Integrated Regional Impact Study of the Coastal Western Canadian Arctic
Principal Investigator: Levesque, Keith R (4)
Licence Number: 15922
Organization: ArcticNet
Licenced Year(s): 2017 2016
Issued: Jul 20, 2016
Project Team: 40 scientific personnel and 40 Coast Guard crew members, Full list available upon request

Objective(s): To study on a long-term basis how climate induced changes are impacting the marine ecosystem, contaminant transport, biogeochemical fluxes, and exchange processes across the ocean-sea ice-atmosphere interface in the Canadian Arctic Ocean.

Project Description: The central aim of the ArcticNet marine-based research program is to study on a long-term basis how climate induced changes are impacting the marine ecosystem, contaminant transport, biogeochemical fluxes, and exchange processes across the ocean-sea ice-atmosphere interface in the Canadian Arctic Ocean. The knowledge generated from this multi- year program is integrated into regional impact studies (IRIS reports) to help decision makers develop effective adaptation strategies for the changing coastal Canadian Arctic.

The ArcticNet 2016 marine-based research program proposes to continue its studies of the ecosystems of the Beaufort Sea/Amundsen Gulf region to better understand the effect of climate change on these marine environments. The field program will involve meteorological, oceanographic and geological sampling, as well as bathymetric and sub-bottom surveys of the seafloor. Oceanographic moorings will be deployed as part of ArcticNet’s Long-Term Oceanographic Observatories project aiming to extend a 10-year time series of the oceanographic properties in the Amundsen Gulf region. Moorings will also be deployed within the framework of joint programs with the integrated Beaufort Observatory (iBO) and the Geological Survey of Canada (GSC).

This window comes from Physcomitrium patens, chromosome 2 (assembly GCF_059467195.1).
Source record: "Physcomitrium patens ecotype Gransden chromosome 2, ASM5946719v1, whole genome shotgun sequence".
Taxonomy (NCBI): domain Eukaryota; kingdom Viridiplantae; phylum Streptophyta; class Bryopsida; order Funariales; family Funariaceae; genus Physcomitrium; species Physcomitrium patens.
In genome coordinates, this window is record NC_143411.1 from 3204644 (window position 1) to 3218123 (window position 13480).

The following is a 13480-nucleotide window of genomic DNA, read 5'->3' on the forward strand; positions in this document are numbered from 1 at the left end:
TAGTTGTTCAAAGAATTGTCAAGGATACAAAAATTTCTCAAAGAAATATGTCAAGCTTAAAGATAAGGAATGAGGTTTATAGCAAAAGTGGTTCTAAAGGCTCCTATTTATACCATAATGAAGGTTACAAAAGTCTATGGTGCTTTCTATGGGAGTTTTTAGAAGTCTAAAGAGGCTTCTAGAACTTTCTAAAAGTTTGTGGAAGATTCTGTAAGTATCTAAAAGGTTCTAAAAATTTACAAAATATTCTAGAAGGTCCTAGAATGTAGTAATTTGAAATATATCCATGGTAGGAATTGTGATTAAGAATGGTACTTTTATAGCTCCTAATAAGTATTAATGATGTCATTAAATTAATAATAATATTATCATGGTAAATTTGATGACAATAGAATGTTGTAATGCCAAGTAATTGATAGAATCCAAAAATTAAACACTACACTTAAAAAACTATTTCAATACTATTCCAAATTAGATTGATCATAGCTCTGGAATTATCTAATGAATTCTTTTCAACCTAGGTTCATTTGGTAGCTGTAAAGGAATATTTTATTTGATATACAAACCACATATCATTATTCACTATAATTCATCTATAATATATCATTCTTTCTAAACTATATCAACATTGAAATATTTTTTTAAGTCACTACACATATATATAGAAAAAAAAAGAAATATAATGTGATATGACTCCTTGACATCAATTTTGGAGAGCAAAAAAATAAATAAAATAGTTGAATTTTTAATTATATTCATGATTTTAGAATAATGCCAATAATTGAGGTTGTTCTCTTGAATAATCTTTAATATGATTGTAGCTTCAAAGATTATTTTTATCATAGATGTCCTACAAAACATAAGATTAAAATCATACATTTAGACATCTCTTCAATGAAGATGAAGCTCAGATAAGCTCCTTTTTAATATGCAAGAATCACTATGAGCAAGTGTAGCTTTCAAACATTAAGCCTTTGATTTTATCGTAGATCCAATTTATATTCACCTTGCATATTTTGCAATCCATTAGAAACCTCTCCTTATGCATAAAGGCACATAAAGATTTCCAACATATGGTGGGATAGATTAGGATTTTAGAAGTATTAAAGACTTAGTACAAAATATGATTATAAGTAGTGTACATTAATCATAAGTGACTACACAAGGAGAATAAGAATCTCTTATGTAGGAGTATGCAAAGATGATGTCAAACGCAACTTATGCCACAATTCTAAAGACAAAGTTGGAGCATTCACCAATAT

The ArcticNet marine-based research program is carried out from the Canadian research icebreaker CCGS Amundsen. The multi-year sampling program is developed around 4 main research components: 1) a mooring program; 2) a meteorology, ocean & sea ice component; 3) a marine resources and environment component; and 4) a geology/bathymetry component.

Planned operations will focus primarily on the Southern Beaufort Sea and Amundsen Gulf region. If meteorological and ice conditions allow passage in McClure Strait and Viscount Melville Sound, oceanographic sampling and coring operations will be conducted at designated stations.

1) Mooring program
Two oceanographic moorings will be deployed in the Amundsen Gulf as part of the ArcticNet Long-Term Oceanographic Observatories (LTOO) project. Four moorings will also be recovered and re-deployed as part of the ArcticNet-iBO joint program. The integrated Beaufort Observatory (iBO; 2015-2018) is a new mooring-based program targeting the shelf and slope environment of the Canadian Beaufort Sea. The major goal of iBO is to extend existing time-series and expand regional coverage to contribute key information required for decisions on development, regulations and management in the offshore Beaufort Sea. Finally, two benthic landers will be recovered and re-deployed on the Mackenzie Shelf slope in collaboration with the Geological Survey of Canada (GSC).

2) Meteorology, ocean & sea ice component
The general objective of this research component is to collect data on the ocean-sea ice-atmosphere (OSA) interface over a range of time and space scales, focusing on spatial and temporal variability over diurnal, seasonal and inter-annual time scales.